It is especially important to understand what does not work. While successes easily surface thanks to leaders eager to publicize progress, problems often are hidden due to fear of retribution, or, when they do emerge, they are interpreted as individual — rather than systemic — failures. For example, it emerged that at the very early onset of the pandemic in Italy (February 25), the contagion in a specific area in Lombardy could have been accelerated through a local hospital, where a Covid-19 patient was not been properly diagnosed and isolated. In talking to the media, the Italian prime minister referred to this incident as evidence of managerial inadequacy at the specific hospital. However, a month later it became clearer that the episode might have been emblematic of a much deeper issue: that hospitals traditionally organized to deliver patient-centric care are ill-equipped to deliver the type of community-focused care needed during a pandemic.

Collecting and disseminating data is important. Italy seems to have suffered from two data-related problems. In the early onset of the pandemic, the problem was data paucity. More specifically, it has been suggested that the widespread and unnoticed diffusion of the virus in the early months of 2020 may have been facilitated by the lack of epidemiological capabilities and the inability to systematically record anomalous infection peaks in some hospitals.

More recently, the problem appears to be one of data precision. In particular, in spite of the remarkable effort that the Italian government has shown in regularly updating statistics relative to the pandemic on a publicly available website, some commentators have advanced the hypothesis that the striking discrepancy in mortality rates between Italy and other countries and within Italian regions may (at least in part) be driven by different testing approaches. These discrepancies complicate the management of the pandemic in significant ways, because in absence of truly comparable data (within and across countries) it is harder to allocate resources and understand what’s working where (for example, what’s inhibiting the effective tracing of the population).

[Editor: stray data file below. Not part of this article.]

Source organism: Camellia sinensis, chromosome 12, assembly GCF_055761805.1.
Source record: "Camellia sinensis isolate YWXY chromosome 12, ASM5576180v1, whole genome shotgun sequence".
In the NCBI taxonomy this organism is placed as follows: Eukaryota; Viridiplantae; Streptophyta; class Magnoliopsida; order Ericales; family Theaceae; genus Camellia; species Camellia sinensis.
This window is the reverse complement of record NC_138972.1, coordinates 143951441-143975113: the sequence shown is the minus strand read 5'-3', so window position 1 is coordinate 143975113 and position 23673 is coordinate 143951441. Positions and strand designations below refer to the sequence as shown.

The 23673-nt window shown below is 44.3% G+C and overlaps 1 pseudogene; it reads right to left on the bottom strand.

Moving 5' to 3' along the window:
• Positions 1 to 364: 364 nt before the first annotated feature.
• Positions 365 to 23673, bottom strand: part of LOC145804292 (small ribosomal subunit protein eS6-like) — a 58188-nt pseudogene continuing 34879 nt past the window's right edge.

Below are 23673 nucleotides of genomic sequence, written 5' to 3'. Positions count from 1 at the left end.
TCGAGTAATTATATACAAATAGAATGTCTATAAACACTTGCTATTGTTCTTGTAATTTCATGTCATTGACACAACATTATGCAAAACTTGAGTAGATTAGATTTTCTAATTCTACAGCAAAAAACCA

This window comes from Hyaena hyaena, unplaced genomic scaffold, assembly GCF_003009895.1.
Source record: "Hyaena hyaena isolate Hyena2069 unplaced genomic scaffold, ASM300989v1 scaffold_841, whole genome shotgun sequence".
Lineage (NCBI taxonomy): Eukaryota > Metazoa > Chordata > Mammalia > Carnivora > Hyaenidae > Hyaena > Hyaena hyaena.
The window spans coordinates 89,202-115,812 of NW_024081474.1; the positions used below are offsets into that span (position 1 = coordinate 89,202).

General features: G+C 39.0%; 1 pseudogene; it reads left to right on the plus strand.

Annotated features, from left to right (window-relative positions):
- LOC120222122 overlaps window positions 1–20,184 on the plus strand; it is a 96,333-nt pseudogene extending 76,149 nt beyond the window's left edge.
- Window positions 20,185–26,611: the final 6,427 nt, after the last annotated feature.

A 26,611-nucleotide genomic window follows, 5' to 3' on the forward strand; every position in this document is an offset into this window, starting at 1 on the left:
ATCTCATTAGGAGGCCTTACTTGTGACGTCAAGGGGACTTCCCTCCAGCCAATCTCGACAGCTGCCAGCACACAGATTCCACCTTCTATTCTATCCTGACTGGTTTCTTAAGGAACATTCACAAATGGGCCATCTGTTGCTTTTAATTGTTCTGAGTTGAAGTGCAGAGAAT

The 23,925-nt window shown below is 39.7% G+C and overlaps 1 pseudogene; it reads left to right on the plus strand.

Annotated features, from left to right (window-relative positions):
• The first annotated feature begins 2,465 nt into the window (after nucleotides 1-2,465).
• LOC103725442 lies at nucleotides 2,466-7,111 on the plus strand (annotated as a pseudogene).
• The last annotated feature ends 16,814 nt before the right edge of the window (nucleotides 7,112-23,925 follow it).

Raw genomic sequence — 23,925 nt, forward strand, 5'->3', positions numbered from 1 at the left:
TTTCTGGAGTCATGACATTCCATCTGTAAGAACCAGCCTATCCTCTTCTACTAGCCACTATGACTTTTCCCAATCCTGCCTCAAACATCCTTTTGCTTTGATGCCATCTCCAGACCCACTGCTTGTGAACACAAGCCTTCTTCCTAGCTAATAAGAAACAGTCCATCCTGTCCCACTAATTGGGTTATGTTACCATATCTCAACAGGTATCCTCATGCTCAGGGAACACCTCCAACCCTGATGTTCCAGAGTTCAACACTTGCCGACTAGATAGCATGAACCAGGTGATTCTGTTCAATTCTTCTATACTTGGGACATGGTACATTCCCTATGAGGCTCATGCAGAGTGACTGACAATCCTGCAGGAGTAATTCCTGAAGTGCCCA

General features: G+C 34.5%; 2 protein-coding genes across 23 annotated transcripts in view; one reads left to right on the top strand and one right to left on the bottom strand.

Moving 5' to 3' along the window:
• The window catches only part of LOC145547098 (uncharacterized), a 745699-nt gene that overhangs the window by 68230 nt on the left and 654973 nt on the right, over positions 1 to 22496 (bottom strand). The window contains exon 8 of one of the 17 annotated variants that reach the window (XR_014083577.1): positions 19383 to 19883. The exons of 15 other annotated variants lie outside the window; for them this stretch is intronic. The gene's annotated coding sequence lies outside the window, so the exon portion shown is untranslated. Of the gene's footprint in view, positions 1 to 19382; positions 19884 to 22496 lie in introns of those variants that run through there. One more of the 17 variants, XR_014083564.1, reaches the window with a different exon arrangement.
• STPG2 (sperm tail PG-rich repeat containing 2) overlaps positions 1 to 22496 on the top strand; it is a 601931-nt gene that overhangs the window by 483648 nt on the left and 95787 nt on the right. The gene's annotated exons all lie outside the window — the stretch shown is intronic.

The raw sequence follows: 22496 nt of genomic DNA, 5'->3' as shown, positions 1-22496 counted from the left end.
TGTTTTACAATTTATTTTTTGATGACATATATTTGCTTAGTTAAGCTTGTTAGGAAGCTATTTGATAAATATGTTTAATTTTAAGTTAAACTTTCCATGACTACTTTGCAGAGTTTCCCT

In an ideal scenario, data documenting the spread and effects of the virus should be as standardized as possible across regions and countries and follow the progression of the virus and its containment at both a macro (state) and micro (hospital) level. The need for micro-level data cannot be underestimated. While the discussion of health care quality is often made in terms of macro entities (countries or states), it is well known that health care facilities vary dramatically in terms of the quality and quantity of the services they provide and their managerial capabilities, even within the same states and regions. Rather than hiding these underlying differences, we should be fully aware of them and plan the allocation of our limited resources accordingly. Only by having good data at the right level of analysis can policymakers and health care practitioners draw proper inferences about which approaches are working and which are not.